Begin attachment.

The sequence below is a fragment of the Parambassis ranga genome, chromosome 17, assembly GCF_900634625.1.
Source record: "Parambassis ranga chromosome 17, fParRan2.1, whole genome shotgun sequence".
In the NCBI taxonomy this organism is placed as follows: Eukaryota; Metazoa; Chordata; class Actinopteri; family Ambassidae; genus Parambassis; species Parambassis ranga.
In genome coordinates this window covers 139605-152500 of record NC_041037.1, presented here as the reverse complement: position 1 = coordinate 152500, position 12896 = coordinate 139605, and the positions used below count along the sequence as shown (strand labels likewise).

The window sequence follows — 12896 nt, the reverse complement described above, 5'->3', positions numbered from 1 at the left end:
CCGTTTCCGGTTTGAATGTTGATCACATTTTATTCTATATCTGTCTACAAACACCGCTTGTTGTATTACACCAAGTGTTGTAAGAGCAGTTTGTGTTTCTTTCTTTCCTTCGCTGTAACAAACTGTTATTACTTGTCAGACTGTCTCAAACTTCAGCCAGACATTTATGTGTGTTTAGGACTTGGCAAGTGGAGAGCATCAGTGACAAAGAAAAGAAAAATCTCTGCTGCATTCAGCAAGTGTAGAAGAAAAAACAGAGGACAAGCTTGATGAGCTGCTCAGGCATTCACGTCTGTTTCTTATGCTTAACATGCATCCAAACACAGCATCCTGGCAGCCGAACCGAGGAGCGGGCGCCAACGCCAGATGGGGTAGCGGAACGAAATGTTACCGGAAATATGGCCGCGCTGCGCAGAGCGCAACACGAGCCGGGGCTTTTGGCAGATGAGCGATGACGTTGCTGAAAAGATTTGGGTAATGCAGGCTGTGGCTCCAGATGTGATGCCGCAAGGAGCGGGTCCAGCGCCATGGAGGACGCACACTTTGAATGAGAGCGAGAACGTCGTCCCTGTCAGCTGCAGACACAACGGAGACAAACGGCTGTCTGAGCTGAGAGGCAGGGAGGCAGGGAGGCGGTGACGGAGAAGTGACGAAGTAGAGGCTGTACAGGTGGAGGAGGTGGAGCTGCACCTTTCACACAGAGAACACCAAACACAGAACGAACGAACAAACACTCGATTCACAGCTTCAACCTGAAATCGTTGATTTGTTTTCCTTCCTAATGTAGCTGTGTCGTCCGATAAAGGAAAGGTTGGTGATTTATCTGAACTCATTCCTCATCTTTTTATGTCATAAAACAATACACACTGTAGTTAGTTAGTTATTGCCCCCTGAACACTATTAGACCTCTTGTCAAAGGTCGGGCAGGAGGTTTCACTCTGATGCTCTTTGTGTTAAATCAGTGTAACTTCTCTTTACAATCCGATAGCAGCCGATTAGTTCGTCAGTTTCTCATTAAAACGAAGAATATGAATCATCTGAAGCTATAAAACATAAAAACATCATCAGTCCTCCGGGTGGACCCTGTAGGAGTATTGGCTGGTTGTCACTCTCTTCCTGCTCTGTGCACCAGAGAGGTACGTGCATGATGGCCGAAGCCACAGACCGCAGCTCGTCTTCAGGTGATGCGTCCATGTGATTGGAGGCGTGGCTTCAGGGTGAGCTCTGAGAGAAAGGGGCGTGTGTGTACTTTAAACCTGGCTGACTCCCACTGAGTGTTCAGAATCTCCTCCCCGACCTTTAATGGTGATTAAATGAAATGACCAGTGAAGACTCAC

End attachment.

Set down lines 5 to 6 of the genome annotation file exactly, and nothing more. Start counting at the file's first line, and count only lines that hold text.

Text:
The window sequence follows — 12896 nt, the reverse complement described above, 5'->3', positions numbered from 1 at the left end:
CCGTTTCCGGTTTGAATGTTGATCACATTTTATTCTATATCTGTCTACAAACACCGCTTGTTGTATTACACCAAGTGTTGTAAGAGCAGTTTGTGTTTCTTTCTTTCCTTCGCTGTAACAAACTGTTATTACTTGTCAGACTGTCTCAAACTTCAGCCAGACATTTATGTGTGTTTAGGACTTGGCAAGTGGAGAGCATCAGTGACAAAGAAAAGAAAAATCTCTGCTGCATTCAGCAAGTGTAGAAGAAAAAACAGAGGACAAGCTTGATGAGCTGCTCAGGCATTCACGTCTGTTTCTTATGCTTAACATGCATCCAAACACAGCATCCTGGCAGCCGAACCGAGGAGCGGGCGCCAACGCCAGATGGGGTAGCGGAACGAAATGTTACCGGAAATATGGCCGCGCTGCGCAGAGCGCAACACGAGCCGGGGCTTTTGGCAGATGAGCGATGACGTTGCTGAAAAGATTTGGGTAATGCAGGCTGTGGCTCCAGATGTGATGCCGCAAGGAGCGGGTCCAGCGCCATGGAGGACGCACACTTTGAATGAGAGCGAGAACGTCGTCCCTGTCAGCTGCAGACACAACGGAGACAAACGGCTGTCTGAGCTGAGAGGCAGGGAGGCAGGGAGGCGGTGACGGAGAAGTGACGAAGTAGAGGCTGTACAGGTGGAGGAGGTGGAGCTGCACCTTTCACACAGAGAACACCAAACACAGAACGAACGAACAAACACTCGATTCACAGCTTCAACCTGAAATCGTTGATTTGTTTTCCTTCCTAATGTAGCTGTGTCGTCCGATAAAGGAAAGGTTGGTGATTTATCTGAACTCATTCCTCATCTTTTTATGTCATAAAACAATACACACTGTAGTTAGTTAGTTATTGCCCCCTGAACACTATTAGACCTCTTGTCAAAGGTCGGGCAGGAGGTTTCACTCTGATGCTCTTTGTGTTAAATCAGTGTAACTTCTCTTTACAATCCGATAGCAGCCGATTAGTTCGTCAGTTTCTCATTAAAACGAAGAATATGAATCATCTGAAGCTATAAAACATAAAAACATCATCAGTCCTCCGGGTGGACCCTGTAGGAGTATTGGCTGGTTGTCACTCTCTTCCTGCTCTGTGCACCAGAGAGGTACGTGCATGATGGCCGAAGCCACAGACCGCAGCTCGTCTTCAGGTGATGCGTCCATGTGATTGGAGGCGTGGCTTCAGGGTGAGCTCTGAGAGAAAGGGGCGTGTGTGTACTTTAAACCTGGCTGACTCCCACTGAGTGTTCAGAATCTCCTCCCCGACCTTTAATGGTGATTAAATGAAATGACCAGTGAAGACTCAC